7 August 2006How T. V. and the Internet Influence the Behaviors of Teens and AdolescentsFor many years now there have been many quantifiable studies carried out on the behavior characteristics of teens and preteens who are subjected to large amounts of exposure to the Internet and Television. These studies have shown that those who spend more than 3 hours a day watching television and engaging in activities on the computer are more apt to fall in-behind on their school studies and be more prone to attitude and behavior problems than other kids in their age bracket are (Shifrin 2006, pg.
448). Some of the main concerns that sociologists and psychologists have with children who have overexposure to these media sources is in what they are actually exposed too. On the Internet there are images that can be considered pornographic which present themselves all the time. Even many of the sites that are considered to be comic and totally for recreational purposes have started becoming more explicit. If parents are not readily around to monitor what their children are being confronted with through media entertainment then a more psychological problem begins to occur, especially if the material is not suitable for young viewers (Newman 2006, pg.
10). A huge reason for concern is in how the images impact these young viewers. This is explicitly true when there is an issue of violence that is of a very real nature, such as the Oklahoma City Bombings from years ago or more recently September 11. Although these current issues are a few years old now, many children can still suffer emotional strain if they are overexposed to the events still ongoing, such as terrorism.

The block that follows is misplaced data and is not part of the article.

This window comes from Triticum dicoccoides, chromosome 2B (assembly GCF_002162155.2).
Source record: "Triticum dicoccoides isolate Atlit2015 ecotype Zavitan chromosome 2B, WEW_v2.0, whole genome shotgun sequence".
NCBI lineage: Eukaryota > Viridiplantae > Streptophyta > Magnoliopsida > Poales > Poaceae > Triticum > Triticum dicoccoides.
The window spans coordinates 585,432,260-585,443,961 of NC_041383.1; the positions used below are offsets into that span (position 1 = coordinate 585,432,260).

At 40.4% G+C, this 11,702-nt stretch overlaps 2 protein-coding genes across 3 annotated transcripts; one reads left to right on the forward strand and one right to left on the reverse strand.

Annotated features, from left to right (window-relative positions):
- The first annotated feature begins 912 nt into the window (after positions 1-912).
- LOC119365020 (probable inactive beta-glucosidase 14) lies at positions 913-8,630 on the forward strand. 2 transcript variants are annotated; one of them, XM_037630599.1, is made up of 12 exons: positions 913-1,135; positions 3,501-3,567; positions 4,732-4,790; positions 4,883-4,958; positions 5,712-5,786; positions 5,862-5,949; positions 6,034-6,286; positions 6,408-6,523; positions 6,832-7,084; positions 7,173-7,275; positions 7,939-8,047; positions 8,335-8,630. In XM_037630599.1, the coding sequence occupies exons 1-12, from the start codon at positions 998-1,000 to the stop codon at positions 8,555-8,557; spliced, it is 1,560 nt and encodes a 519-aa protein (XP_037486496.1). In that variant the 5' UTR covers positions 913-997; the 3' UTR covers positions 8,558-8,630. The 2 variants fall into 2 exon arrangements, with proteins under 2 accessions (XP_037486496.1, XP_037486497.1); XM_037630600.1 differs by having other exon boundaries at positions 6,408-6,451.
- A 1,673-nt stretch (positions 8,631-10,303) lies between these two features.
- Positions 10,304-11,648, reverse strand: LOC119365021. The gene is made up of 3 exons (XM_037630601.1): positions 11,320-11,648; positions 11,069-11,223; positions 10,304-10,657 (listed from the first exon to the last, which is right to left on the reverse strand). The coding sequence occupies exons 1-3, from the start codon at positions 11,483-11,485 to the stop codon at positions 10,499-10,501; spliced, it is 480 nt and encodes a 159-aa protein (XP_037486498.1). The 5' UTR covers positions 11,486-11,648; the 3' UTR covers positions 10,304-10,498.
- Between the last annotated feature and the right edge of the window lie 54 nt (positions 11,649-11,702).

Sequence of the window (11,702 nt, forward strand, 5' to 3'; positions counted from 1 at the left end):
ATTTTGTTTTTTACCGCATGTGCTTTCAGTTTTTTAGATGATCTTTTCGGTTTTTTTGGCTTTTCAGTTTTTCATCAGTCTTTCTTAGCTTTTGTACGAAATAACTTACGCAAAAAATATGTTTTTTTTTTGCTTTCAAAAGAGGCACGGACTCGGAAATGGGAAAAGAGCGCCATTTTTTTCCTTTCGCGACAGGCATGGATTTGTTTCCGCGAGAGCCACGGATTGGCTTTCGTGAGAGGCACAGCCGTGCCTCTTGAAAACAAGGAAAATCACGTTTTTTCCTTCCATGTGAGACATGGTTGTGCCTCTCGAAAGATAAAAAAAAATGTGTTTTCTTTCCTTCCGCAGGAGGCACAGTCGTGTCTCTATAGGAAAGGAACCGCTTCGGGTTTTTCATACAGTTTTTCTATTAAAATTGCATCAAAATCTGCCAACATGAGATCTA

Children are to young to have to be worried about issues of threats such as terrorism regardless of how very real they are or not. This is a parent’s world and they should be controlling how much reality T. V. that children are actually viewing whether it is the news, documentaries, or basic cartoon shows. Too much violence is not good for children to be exposed too period (Duggal et al 2002, pg. 494). Children do have a toleration level, just as adults do and they can not comprehend violence in reality the way that adults can.
Psychiatrists, Psychologists, Pediatricians, Sociologists, and other adults who work with children can attest to the facts of what too much violence on television, the internet, and on the news can do to the minds of preteens and other young adolescent kids. They can develop PTSD with the same probability as an adult can when they are exposed to images and programs that they simply have a hard time relating too (Cavendish 1997, pg.
6). Exposure to world events such as the War in Iraq and the terrorist activities ongoing in other parts of the world are just a few of the very real issues that children can become threatened by and have emotional problems dealing with. This isn’t to say that keeping children abreast of what is happening in the world is bad but what it is saying is that a parent needs to know when to limit allowing a child to sit and watch violent news programs to them that show death and carnage for an extensive period of time, such as the immediate coverage of the war, etc.
Seeing to much violence can also promote very aggressive tendencies within some children who are already having behavioral problems, or so sociologists claim.